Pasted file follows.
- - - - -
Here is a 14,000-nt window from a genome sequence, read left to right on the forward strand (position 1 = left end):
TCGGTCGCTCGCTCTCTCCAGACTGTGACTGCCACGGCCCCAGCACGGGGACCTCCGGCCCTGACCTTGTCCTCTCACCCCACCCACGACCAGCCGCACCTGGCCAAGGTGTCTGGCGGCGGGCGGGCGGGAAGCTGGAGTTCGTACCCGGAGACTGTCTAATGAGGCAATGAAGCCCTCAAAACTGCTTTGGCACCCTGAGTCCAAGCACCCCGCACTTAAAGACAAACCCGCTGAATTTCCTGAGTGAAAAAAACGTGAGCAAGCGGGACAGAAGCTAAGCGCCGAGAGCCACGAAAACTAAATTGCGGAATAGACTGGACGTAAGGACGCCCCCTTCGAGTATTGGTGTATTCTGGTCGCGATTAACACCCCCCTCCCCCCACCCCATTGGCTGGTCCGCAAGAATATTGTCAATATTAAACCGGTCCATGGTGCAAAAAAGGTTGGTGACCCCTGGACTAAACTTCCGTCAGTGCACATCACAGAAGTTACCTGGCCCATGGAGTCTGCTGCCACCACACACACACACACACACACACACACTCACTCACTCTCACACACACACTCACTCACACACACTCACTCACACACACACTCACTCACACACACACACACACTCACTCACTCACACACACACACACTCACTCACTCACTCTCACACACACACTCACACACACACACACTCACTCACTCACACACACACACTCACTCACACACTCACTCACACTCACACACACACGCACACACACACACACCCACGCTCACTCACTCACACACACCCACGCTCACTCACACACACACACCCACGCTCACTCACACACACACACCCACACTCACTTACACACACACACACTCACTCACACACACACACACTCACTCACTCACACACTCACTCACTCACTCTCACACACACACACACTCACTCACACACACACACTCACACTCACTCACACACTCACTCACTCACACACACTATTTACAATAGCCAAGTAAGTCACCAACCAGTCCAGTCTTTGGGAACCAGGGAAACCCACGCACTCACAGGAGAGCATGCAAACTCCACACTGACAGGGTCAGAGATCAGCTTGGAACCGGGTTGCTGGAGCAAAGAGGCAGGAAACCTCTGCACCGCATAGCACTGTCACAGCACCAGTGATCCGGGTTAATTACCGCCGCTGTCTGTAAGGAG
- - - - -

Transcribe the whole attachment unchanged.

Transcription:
Here is a 14,000-nt window from a genome sequence, read left to right on the forward strand (position 1 = left end):
TCGGTCGCTCGCTCTCTCCAGACTGTGACTGCCACGGCCCCAGCACGGGGACCTCCGGCCCTGACCTTGTCCTCTCACCCCACCCACGACCAGCCGCACCTGGCCAAGGTGTCTGGCGGCGGGCGGGCGGGAAGCTGGAGTTCGTACCCGGAGACTGTCTAATGAGGCAATGAAGCCCTCAAAACTGCTTTGGCACCCTGAGTCCAAGCACCCCGCACTTAAAGACAAACCCGCTGAATTTCCTGAGTGAAAAAAACGTGAGCAAGCGGGACAGAAGCTAAGCGCCGAGAGCCACGAAAACTAAATTGCGGAATAGACTGGACGTAAGGACGCCCCCTTCGAGTATTGGTGTATTCTGGTCGCGATTAACACCCCCCTCCCCCCACCCCATTGGCTGGTCCGCAAGAATATTGTCAATATTAAACCGGTCCATGGTGCAAAAAAGGTTGGTGACCCCTGGACTAAACTTCCGTCAGTGCACATCACAGAAGTTACCTGGCCCATGGAGTCTGCTGCCACCACACACACACACACACACACACACACTCACTCACTCTCACACACACACTCACTCACACACACTCACTCACACACACACTCACTCACACACACACACACACTCACTCACTCACACACACACACACTCACTCACTCACTCTCACACACACACTCACACACACACACACTCACTCACTCACACACACACACTCACTCACACACTCACTCACACTCACACACACACGCACACACACACACACCCACGCTCACTCACTCACACACACCCACGCTCACTCACACACACACACCCACGCTCACTCACACACACACACCCACACTCACTTACACACACACACACTCACTCACACACACACACACTCACTCACTCACACACTCACTCACTCACTCTCACACACACACACACTCACTCACACACACACACTCACACTCACTCACACACTCACTCACTCACACACACTATTTACAATAGCCAAGTAAGTCACCAACCAGTCCAGTCTTTGGGAACCAGGGAAACCCACGCACTCACAGGAGAGCATGCAAACTCCACACTGACAGGGTCAGAGATCAGCTTGGAACCGGGTTGCTGGAGCAAAGAGGCAGGAAACCTCTGCACCGCATAGCACTGTCACAGCACCAGTGATCCGGGTTAATTACCGCCGCTGTCTGTAAGGAG